"That's the last time I try to share living quarters with a nut-eating rodent!"
By: Eva Gallant on October 16, 2013
Shrek and the door to door salesman?
By: LL Cool Joe on October 16, 2013
"Gandolf's Mother" :)
By: The Bug on October 16, 2013
When I was much younger, I used to write very dark stories, usually based in a fantasy setting, and when I first saw this picture, it instantly brought to mind one particular story from then. Great illustration-
By: Shelly on October 16, 2013
Really like this and it would be wonderful for the cover of a children's book.
By: Tabor on October 16, 2013
It does suggest mystery, i would love to read a story about him.
By: mimi on October 16, 2013
Having moved to the Mt Shasta area of California we have discovered there are a lot of alternative beliefs folks here.... http://mtshastaspirit.org/msspirit/category/lemurians/ and http://en.wikipedia.org/wiki/Legends_of_Mount_Shasta Your painting would fit right in a gallery here. You could entitle it "Door to Lemuria" ? Cheers!
By: Kathe W. on October 16, 2013
I think you might have to go into your imagination and come up with a story to go with your painting, probably then a title will come to you. It looks to me like a magician.
By: Madeleine McLaughlin on October 16, 2013
The figure looks sinister to me but the tree/door looks very inviting. Either way, they've fabulous works.
By: Bouncin Barb on October 16, 2013
I don't know anything about titles, but I love your work. Love, Janie
By: Janie Junebug on October 16, 2013
The original doomsday prepper?
By: Scott Cody Park on October 16, 2013
Love this picture. J.R.R. Tolkien would be proud!
By: David Walston on October 16, 2013
I'll second the thought that the tree root house looks homey and inviting, like a place where friendly elves would live. It seems the dark figure had to give up going for whatever sinister pursuit it had in mind.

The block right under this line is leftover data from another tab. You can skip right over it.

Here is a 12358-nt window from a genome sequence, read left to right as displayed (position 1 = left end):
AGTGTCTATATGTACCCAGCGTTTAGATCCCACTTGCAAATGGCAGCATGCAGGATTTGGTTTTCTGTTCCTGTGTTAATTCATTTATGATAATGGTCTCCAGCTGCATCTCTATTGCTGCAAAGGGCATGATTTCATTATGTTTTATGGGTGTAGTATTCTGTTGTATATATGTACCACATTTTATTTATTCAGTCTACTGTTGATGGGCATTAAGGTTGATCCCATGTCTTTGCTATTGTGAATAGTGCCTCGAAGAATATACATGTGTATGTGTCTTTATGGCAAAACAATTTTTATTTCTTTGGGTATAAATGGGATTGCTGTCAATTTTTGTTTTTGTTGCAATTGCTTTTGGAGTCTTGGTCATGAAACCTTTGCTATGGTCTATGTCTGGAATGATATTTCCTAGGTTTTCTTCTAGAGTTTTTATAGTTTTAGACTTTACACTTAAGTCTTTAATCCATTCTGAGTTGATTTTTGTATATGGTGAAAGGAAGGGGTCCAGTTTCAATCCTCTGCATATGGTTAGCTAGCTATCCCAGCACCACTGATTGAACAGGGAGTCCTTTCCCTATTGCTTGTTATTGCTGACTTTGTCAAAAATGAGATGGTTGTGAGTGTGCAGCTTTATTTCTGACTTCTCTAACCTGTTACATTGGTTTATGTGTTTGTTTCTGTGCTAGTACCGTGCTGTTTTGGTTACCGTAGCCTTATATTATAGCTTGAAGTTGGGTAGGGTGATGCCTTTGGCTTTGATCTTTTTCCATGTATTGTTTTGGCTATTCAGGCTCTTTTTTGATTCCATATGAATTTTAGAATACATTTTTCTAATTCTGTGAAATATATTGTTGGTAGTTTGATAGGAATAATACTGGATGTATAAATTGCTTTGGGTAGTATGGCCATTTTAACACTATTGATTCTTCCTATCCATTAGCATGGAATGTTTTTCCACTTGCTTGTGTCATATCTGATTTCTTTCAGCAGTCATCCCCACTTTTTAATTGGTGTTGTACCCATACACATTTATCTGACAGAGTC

By: Pixel Peeper on October 16, 2013
+Okay, I'll display some ignorance . How about The Claw? The tree root is like a claw that hangs on to things
By: red on October 16, 2013
Under the Pterodactyl's Foot.
By: Val on October 16, 2013
"The Mysterious House at the Base of the Tree"? Nyahhh, too wordy, probably.
By: Bruce Taylor/Catalyst on October 16, 2013
I LOVE Val's title!! Did you intend for the trunk and roots to be ambiguous? My own entry (sadly lacking, after seeing Val's) would be "House of the Heartfull". Yes I made up that word. I wanted to include something to refer to the glowing spot located near the figure's heart. I picture a whole society of figures like the one shown, and I imagine them to be good.
By: jenny_o on October 16, 2013
I really love this painting, Stephen. It is cool! I want to know more about the setting, who lives there and why the robed man is walking away. Please can we have the story in a later post, your thoughts as you painted it?
By: Sharon Bradshaw on October 17, 2013
I haven't a clue about an good title as creativity escapes me but it is a cool picture. I, too would be interested in what your thought were when you painted it.
By: Cheryl P. on October 17, 2013
~ Chubby Chatters Club ~
By: Daniel LaFrance on October 17, 2013
Wow - that's very impressionistic. You were channeling Monet. :-)
By: Lexa Cain on October 17, 2013
The hooded figure is really striking. Don't limit the picture by pinning it with a name.
By: Katy Anders on October 19, 2013
I like this one a lot!
By: John on October 21, 2013